When there’s a month with a fifth Wednesday, I’ll be heading Way-Off-Broadway for a look at theatrical happenings outside New York City. So pack your duffels, grab your bug spray and get ready to romance a boy from the cabin next door; we’re off to summer camp…
The Eugene O’Neill Theater Center in Waterford, CT is magic. Not slight of hand “magic” but real, wondrous magic. Each summer, its ragtag assemblage of barns and cabins springs to life, like the gently sloping meadow on which it sits, and suddenly blooms with new works of theater.
Playwrights, notebook in hand, wander the grounds trying to talk out a scene–and not be tempted to the inviting stretch of beach just down the path. Composers, shuffling freshly printed pages, duck into makeshift rehearsal rooms to teach singers a song they just wrote. Visitors, instead of filing out of a theater after a play reading, stay put and engage in spirited conversations with the creative team. Shows, following in the footsteps of Avenue Q and The House of Blue Leaves, grow into fully articulated works. That’s the O’Neill magic; a place where artists and audiences, daytrippers and diehards, join together with a no-frills positivity that is, in my experience, unmatched in the world of theater development.
Personally, I’d suggest you quit reading now and just head up there and experience the Tony-winning O’Neill for yourself…but I suppose I’m biased. I’ve been lucky enough to have spent two of the most formative and artistically satisfying times of my life dodging writers block and jellyfish in Waterford. Just to give you a sense of the kind of real work you can witness on a visit to the O’Neill, a show I co-wrote received a workshop at the O’Neill. During our two weeks, we completely rewrote and tossed out half of the score of our musical between public readings on a Wednesday and a Saturday. The creative energy was so intense, some members of the cast called me “Heathcliff” because they would see me with my rhyming dictionary at 2 in the morning, walking the “moors”. However, far from a spirit of brooding with a capital Bronte, the campus is filled with laughter; we giggled our way through broiling heatwaves, marauding skunks, drinks at Blue Gene’s Pub and moonlit walks on a beach dotted with amorous actors. (Did I mention it’s kind of like summer camp for Broadway-types? Read this interview to find out what shenanigans were going on behind my back!)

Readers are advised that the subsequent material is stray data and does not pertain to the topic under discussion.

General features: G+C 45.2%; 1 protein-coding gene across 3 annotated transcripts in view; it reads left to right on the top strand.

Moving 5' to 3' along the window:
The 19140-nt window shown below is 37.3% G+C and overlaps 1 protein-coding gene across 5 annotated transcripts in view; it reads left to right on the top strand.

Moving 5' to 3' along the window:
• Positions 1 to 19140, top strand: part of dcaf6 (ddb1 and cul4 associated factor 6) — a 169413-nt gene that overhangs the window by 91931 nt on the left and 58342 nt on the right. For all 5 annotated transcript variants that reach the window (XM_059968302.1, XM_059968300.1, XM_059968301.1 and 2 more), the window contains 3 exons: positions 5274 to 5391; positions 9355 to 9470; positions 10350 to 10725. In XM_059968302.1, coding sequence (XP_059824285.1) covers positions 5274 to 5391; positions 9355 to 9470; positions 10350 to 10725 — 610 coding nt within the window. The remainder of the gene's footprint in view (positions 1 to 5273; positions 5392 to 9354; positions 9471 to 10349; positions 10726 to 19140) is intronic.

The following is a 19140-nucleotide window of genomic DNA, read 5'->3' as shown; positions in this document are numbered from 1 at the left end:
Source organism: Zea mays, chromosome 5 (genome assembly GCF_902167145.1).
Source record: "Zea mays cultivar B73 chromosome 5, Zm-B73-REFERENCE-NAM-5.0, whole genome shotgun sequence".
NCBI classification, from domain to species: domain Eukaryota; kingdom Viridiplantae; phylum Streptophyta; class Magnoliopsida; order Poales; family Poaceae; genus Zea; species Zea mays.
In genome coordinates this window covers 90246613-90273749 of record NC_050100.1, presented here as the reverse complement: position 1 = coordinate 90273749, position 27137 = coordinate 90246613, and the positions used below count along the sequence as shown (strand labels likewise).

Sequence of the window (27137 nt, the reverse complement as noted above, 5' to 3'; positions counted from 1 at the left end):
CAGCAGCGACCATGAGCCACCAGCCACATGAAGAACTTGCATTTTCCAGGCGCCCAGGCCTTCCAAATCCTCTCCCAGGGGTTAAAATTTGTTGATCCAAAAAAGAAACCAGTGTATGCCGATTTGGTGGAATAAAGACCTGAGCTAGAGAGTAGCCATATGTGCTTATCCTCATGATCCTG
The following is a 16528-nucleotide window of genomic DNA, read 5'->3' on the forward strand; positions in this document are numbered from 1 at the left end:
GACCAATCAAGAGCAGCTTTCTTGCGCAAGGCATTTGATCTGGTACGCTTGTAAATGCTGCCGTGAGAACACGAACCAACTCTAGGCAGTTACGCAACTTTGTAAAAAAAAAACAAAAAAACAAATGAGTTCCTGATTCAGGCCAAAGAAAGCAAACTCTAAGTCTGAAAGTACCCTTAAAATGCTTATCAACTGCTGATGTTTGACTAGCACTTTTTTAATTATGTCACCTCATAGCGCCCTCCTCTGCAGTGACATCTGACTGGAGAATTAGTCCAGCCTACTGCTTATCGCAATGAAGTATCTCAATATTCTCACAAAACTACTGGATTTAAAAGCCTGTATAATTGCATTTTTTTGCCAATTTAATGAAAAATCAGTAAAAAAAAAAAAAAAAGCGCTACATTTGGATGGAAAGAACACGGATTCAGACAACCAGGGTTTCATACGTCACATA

Whether as a viewer or a participant, this energy is infectious because everyone is there for one thing: to help writers tell their stories without the distraction of producers or critics or day jobs. Or sleep.
So how can you join in and be a part of the creation of new works of theater? Just head up 95 (drive times vary wildly depending on traffic), walk the grounds and buy a ticket to any one of the three major conferences (unfortunately, this year’s Puppetry Conference already ended June 18th):
NATIONAL MUSIC THEATER CONFERENCE: This year, four shows are getting the “O’Neill Treatment”: a series of script in hand readings, spaced throughout the conference to allow for rewrites and experimentation. The topics range from a time-hopping romance from a team that includes Bloody Bloody Andrew Jackson composer Michael Friedman, a bluegrass rock musical, a Wonder Woman-inspired love story (um…cool!), and a Parisian cabaret musical. Performances have already begun and run through July 15.
NATIONAL PLAYWRIGHTS CONFERENCE: Stretching back 45 years, the Playwrights Conference has seen the development of works by August Wilson, Wendy Wasserstein and John Patrick Shanley. From July 6 – 30, eight playwrights continue this storied tradition including Quiara Alegría Hudes, bookwriter for the Tony-winning In the Heights, and Dan LeFranc, recipient of the 2010 New York Times Outstanding Playwright Award.
CABARET & PERFORMANCE CONFERENCE: From August 3 – 13, watch some of the best entertainers in the biz explore the art of solo performance, including the incomparable Lillias White, Jim Dale and Euan Morton. Plus, stay after the official show for surprising “open mic” sets from guest artists and faculty.